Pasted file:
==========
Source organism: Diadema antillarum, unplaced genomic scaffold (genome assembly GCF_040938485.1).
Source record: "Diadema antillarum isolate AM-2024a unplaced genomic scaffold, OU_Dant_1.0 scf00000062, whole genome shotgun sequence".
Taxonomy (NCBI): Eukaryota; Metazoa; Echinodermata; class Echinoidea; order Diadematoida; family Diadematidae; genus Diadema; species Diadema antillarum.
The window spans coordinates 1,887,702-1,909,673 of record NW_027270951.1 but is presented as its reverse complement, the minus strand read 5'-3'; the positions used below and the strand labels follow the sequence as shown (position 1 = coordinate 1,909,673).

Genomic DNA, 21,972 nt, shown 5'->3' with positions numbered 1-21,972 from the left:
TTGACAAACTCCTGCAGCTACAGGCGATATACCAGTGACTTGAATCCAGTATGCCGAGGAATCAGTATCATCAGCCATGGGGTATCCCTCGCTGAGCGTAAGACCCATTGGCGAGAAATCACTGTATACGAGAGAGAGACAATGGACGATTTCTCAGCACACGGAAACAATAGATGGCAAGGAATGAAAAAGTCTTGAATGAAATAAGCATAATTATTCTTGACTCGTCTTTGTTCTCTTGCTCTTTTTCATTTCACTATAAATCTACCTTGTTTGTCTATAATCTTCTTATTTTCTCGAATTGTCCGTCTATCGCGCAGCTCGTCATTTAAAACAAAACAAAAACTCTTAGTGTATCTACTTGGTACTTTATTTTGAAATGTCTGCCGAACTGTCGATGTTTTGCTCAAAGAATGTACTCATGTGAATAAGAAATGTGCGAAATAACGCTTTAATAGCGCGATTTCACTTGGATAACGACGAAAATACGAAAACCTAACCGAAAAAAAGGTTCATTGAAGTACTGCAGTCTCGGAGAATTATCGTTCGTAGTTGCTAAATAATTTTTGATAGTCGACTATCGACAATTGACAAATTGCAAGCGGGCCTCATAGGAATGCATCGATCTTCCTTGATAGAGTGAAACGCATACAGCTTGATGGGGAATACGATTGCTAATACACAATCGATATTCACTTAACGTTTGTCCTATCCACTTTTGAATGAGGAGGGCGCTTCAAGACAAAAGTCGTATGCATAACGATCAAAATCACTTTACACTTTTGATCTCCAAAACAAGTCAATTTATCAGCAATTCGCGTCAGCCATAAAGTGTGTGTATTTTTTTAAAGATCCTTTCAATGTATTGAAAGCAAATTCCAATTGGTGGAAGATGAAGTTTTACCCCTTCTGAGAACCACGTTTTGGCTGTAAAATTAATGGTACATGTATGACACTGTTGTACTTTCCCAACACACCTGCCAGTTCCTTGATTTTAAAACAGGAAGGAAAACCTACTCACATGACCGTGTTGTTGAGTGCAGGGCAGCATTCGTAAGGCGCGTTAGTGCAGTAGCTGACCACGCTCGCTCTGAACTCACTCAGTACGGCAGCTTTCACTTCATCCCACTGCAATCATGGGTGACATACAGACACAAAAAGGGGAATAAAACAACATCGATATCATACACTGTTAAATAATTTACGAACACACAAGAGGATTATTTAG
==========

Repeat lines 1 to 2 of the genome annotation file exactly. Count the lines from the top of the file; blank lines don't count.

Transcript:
Source organism: Diadema antillarum, unplaced genomic scaffold (genome assembly GCF_040938485.1).
Source record: "Diadema antillarum isolate AM-2024a unplaced genomic scaffold, OU_Dant_1.0 scf00000062, whole genome shotgun sequence".